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Weaver's Cove LNG Plans Smaller Vessels to Get Around Legal Barrier

Sponsors of Weaver's Cove LNG say the tactic used last summer by Rep. Jim McGovern (D-MA) to block construction of their import terminal was creative but won't prevent them from building the project on the Taunton River.

McGovern inserted seven lines of text into the Transportation Authorization Bill -- later signed into law by President Bush -- that blocked demolition of the Brightman Street Bridge over the river. If the bridge can't be taken down, Hess LNG and Poten & Partners, sponsors of Weaver's Cove, can't bring conventional LNG vessels up the river because they won't fit through the 98-foot wide openings in the old bridge.

But now the sponsors say they are planning to use much smaller vessels that would be able to make it up the river even with the old bridge standing. Instead of building ships that are 145 feet wide and carry 145,000 cubic meters of LNG, the smaller ships would be only 82 feet wide and would carry about 55,000 cubic meters of LNG.

In a letter filed with FERC Feb. 10, Weaver's Cove attorney Bruce F. Kiely told the Commission the "flexibility to utilize smaller ships is the result of efforts by others to leave in place the existing Brightman Street Bridge to preclude the use of regular size vessels." Kiely said if the bridge ends up being removed or altered, Weaver's Cove would revert to the 145-foot-wide conventional LNG vessels.

"While this represents a less than optimal outcome, it will permit the company to advance the project to bring a much needed source of natural gas supply to New England and help lower gas prices," said Weaver's Cove spokesman James Grasso.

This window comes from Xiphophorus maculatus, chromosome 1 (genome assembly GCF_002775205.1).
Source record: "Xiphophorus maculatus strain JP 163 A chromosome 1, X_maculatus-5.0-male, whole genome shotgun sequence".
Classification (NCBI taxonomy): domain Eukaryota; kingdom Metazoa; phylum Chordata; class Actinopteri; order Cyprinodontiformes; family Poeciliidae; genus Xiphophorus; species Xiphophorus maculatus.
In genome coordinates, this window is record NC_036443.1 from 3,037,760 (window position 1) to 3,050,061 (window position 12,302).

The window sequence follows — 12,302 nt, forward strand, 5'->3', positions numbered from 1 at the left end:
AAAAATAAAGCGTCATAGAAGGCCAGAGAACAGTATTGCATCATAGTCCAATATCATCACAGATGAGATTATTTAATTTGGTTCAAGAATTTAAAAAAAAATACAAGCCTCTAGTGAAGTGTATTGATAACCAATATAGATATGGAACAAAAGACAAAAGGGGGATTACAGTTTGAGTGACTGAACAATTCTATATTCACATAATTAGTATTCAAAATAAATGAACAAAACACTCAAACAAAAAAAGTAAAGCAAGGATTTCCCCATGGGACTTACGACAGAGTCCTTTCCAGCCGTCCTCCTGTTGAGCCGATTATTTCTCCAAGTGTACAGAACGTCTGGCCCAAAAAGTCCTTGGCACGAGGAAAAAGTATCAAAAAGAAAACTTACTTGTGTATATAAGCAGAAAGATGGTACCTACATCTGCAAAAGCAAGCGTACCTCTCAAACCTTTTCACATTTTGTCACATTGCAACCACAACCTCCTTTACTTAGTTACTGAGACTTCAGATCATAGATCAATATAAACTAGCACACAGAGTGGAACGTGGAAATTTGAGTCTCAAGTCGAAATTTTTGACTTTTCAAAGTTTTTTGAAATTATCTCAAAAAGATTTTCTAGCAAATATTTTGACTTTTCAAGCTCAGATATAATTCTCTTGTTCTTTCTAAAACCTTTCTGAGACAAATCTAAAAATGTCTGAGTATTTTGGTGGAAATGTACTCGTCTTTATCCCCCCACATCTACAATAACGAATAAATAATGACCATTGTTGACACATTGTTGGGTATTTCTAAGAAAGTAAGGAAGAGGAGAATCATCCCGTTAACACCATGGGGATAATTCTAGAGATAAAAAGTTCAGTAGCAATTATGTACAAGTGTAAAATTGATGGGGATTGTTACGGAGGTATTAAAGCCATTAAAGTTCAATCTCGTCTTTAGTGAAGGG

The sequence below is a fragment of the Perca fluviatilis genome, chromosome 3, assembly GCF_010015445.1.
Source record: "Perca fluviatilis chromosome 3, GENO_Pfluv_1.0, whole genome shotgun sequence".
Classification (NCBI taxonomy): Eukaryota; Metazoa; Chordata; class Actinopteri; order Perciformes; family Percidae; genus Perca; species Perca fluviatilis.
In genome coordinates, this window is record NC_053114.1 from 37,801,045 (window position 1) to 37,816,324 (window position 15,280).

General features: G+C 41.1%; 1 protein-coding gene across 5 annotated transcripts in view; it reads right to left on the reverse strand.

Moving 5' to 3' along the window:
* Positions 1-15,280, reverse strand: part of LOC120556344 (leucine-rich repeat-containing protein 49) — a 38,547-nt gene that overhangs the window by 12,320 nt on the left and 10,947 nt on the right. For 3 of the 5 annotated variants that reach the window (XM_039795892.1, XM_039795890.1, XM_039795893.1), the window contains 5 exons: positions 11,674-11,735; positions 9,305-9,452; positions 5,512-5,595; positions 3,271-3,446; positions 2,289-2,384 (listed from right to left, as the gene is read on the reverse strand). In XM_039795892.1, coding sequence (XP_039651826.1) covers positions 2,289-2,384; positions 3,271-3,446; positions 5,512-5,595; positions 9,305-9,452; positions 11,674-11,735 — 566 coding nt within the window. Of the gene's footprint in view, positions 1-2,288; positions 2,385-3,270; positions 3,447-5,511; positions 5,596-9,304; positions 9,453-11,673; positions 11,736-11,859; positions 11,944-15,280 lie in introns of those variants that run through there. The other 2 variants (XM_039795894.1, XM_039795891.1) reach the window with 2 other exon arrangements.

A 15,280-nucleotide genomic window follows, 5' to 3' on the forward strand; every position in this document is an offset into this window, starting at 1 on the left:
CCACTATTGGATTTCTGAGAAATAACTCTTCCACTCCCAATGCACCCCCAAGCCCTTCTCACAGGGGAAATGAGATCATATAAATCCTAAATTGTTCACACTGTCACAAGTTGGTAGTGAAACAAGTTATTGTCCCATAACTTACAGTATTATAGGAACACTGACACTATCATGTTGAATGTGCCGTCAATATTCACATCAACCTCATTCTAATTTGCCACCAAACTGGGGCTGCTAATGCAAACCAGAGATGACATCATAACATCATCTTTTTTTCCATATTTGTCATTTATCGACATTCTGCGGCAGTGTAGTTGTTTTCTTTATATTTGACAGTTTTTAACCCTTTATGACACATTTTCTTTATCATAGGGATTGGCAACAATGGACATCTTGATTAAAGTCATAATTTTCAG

McGovern blasted the new idea, saying it would increase the safety and security concerns that prompted him to introduce the legislation against the project in the first place. ''All of the concerns I initially had are made worse by plans for more ships making more trips," he told the Boston Globe. ''More ships means more safety risks for the people of the Greater Fall River area. It means more expenses for the Coast Guard in security. It means more air pollution and environmental harm. It means, frankly, more targets" for terrorists.

Some observers believe the sponsors are bluffing in an attempt to force politicians and regulators to go along with their original LNG plan rather than face a new proposal that would pose even greater safety and security risks. Fall River Mayor Ed Lambert said the new plan fundamentally changes the project and would require FERC to review the project application all over again. The City of Fall River and the attorneys general of Massachusetts and Rhode Island already are appealing FERC's approval of the import terminal.

Other opponents said they doubted the new plan would work because it would significantly increase the cost of the project. Weaver's Cove acknowledged that project costs would more than double because special ships would have to be built, the number of trips to the terminal would more than double, transportation costs would increase, and security costs would go up. But Grasso said the sponsors are willing to pay extra "to bring more affordable natural gas to New England."

He also said there are older ships in the existing worldwide LNG fleet that are small enough and could be purchased for the project. However, he could not say where those ships are being used today.

"While the costs will be higher, the elevated transportation and other costs will not prevent the project from moving forward," he said. This is "a good solution to the barrier put in place by Congressmen McGovern."

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